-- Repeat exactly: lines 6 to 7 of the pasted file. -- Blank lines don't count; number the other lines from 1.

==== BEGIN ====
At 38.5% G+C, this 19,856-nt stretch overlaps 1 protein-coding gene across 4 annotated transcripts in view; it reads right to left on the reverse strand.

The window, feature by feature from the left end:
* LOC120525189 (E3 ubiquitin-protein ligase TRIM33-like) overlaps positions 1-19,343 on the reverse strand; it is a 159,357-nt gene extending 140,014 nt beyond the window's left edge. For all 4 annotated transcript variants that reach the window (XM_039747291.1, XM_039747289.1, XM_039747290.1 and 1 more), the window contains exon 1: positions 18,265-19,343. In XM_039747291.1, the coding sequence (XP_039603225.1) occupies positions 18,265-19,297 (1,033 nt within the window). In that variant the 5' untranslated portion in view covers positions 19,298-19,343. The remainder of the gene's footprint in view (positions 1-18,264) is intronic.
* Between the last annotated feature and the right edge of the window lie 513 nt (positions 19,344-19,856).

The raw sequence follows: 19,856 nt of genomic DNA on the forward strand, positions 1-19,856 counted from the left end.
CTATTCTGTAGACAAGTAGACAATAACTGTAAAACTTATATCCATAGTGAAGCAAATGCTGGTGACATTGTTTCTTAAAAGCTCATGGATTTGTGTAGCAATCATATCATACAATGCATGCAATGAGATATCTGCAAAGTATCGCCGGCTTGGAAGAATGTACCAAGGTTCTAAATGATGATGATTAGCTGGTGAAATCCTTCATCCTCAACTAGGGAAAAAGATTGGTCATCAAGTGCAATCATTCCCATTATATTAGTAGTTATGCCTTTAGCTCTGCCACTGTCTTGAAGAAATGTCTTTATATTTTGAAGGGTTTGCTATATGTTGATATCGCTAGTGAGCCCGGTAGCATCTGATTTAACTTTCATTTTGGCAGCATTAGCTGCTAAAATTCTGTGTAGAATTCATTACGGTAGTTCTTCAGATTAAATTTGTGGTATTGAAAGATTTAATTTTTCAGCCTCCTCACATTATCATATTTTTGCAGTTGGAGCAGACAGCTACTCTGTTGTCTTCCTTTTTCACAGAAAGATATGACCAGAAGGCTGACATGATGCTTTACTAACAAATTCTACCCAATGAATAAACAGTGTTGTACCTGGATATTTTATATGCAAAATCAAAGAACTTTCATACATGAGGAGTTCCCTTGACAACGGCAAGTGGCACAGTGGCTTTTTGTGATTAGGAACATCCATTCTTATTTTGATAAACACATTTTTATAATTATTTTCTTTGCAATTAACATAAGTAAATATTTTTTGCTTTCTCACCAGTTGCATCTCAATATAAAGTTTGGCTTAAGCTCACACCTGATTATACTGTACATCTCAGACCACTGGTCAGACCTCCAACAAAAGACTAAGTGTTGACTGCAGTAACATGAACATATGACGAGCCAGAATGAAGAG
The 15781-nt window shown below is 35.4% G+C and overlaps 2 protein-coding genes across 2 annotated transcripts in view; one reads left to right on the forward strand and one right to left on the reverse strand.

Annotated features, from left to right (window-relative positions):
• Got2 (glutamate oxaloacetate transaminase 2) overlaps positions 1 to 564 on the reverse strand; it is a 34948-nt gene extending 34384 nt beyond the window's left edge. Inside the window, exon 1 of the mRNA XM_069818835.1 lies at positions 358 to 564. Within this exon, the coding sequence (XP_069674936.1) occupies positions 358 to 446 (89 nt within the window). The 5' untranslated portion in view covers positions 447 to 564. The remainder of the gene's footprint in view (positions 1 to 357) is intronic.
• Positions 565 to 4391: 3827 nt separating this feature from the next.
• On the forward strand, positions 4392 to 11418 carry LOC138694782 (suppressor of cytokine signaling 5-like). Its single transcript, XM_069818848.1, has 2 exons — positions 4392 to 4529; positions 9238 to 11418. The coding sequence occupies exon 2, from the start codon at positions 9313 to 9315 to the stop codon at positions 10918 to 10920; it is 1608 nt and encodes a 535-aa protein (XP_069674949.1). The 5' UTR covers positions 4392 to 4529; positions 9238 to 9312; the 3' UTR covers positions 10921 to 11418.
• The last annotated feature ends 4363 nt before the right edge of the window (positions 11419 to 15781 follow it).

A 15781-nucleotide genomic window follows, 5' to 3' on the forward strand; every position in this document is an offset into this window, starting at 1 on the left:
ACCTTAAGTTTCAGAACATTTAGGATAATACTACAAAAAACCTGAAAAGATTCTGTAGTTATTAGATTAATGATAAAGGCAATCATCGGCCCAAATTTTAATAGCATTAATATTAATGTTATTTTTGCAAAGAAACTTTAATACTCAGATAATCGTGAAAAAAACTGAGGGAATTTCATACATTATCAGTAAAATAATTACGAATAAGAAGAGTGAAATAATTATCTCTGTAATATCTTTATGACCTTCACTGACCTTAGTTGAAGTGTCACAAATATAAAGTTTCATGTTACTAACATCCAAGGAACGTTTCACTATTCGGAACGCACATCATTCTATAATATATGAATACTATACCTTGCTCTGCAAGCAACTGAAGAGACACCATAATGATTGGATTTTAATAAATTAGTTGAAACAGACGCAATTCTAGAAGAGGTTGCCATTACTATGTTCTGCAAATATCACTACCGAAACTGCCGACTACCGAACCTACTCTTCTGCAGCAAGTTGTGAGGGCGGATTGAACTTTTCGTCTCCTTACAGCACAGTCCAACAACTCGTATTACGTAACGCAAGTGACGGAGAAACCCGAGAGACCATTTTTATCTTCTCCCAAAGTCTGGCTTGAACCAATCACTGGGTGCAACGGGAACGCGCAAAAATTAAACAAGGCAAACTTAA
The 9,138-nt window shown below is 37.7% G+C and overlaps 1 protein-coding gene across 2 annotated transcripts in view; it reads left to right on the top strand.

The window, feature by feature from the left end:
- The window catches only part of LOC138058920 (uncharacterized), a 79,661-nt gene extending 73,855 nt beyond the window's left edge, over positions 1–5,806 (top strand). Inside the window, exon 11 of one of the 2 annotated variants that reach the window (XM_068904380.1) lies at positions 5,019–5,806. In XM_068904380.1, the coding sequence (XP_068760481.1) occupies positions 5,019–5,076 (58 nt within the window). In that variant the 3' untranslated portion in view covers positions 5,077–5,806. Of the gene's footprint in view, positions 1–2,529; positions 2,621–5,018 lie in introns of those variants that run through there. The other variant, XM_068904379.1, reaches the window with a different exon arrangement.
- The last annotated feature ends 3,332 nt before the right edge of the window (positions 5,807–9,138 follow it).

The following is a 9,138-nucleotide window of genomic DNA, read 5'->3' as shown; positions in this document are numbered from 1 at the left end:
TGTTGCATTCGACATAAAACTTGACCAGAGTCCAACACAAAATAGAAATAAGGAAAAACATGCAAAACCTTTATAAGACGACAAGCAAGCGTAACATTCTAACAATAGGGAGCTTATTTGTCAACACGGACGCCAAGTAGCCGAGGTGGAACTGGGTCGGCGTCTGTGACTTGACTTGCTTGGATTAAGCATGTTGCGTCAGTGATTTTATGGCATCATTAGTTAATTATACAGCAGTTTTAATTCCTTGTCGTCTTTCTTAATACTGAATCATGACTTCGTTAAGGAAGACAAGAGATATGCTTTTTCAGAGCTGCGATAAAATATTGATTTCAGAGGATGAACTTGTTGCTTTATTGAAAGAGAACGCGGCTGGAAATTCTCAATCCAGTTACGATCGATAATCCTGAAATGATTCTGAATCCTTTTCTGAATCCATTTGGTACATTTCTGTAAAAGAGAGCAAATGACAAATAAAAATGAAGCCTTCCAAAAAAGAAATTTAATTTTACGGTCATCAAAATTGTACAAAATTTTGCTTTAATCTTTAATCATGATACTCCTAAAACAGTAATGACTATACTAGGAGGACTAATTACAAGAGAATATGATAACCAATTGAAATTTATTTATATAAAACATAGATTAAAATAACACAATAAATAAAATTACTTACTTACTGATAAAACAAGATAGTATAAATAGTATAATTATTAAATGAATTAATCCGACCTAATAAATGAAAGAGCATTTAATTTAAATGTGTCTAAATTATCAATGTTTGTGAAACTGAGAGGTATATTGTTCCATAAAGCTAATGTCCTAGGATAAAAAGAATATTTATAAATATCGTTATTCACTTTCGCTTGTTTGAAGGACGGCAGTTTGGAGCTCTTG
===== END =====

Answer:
CTATTCTGTAGACAAGTAGACAATAACTGTAAAACTTATATCCATAGTGAAGCAAATGCTGGTGACATTGTTTCTTAAAAGCTCATGGATTTGTGTAGCAATCATATCATACAATGCATGCAATGAGATATCTGCAAAGTATCGCCGGCTTGGAAGAATGTACCAAGGTTCTAAATGATGATGATTAGCTGGTGAAATCCTTCATCCTCAACTAGGGAAAAAGATTGGTCATCAAGTGCAATCATTCCCATTATATTAGTAGTTATGCCTTTAGCTCTGCCACTGTCTTGAAGAAATGTCTTTATATTTTGAAGGGTTTGCTATATGTTGATATCGCTAGTGAGCCCGGTAGCATCTGATTTAACTTTCATTTTGGCAGCATTAGCTGCTAAAATTCTGTGTAGAATTCATTACGGTAGTTCTTCAGATTAAATTTGTGGTATTGAAAGATTTAATTTTTCAGCCTCCTCACATTATCATATTTTTGCAGTTGGAGCAGACAGCTACTCTGTTGTCTTCCTTTTTCACAGAAAGATATGACCAGAAGGCTGACATGATGCTTTACTAACAAATTCTACCCAATGAATAAACAGTGTTGTACCTGGATATTTTATATGCAAAATCAAAGAACTTTCATACATGAGGAGTTCCCTTGACAACGGCAAGTGGCACAGTGGCTTTTTGTGATTAGGAACATCCATTCTTATTTTGATAAACACATTTTTATAATTATTTTCTTTGCAATTAACATAAGTAAATATTTTTTGCTTTCTCACCAGTTGCATCTCAATATAAAGTTTGGCTTAAGCTCACACCTGATTATACTGTACATCTCAGACCACTGGTCAGACCTCCAACAAAAGACTAAGTGTTGACTGCAGTAACATGAACATATGACGAGCCAGAATGAAGAG
The 15781-nt window shown below is 35.4% G+C and overlaps 2 protein-coding genes across 2 annotated transcripts in view; one reads left to right on the forward strand and one right to left on the reverse strand.